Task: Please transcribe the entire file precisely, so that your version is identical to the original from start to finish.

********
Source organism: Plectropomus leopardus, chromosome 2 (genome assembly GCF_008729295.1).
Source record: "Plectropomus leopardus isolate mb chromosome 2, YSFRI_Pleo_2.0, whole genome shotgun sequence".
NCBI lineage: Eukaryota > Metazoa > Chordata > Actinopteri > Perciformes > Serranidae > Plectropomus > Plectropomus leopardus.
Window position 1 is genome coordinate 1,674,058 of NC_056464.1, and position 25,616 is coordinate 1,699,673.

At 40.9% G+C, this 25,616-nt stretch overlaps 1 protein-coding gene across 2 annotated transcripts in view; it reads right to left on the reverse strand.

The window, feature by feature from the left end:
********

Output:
Source organism: Plectropomus leopardus, chromosome 2 (genome assembly GCF_008729295.1).
Source record: "Plectropomus leopardus isolate mb chromosome 2, YSFRI_Pleo_2.0, whole genome shotgun sequence".
NCBI lineage: Eukaryota > Metazoa > Chordata > Actinopteri > Perciformes > Serranidae > Plectropomus > Plectropomus leopardus.
Window position 1 is genome coordinate 1,674,058 of NC_056464.1, and position 25,616 is coordinate 1,699,673.

At 40.9% G+C, this 25,616-nt stretch overlaps 1 protein-coding gene across 2 annotated transcripts in view; it reads right to left on the reverse strand.

The window, feature by feature from the left end: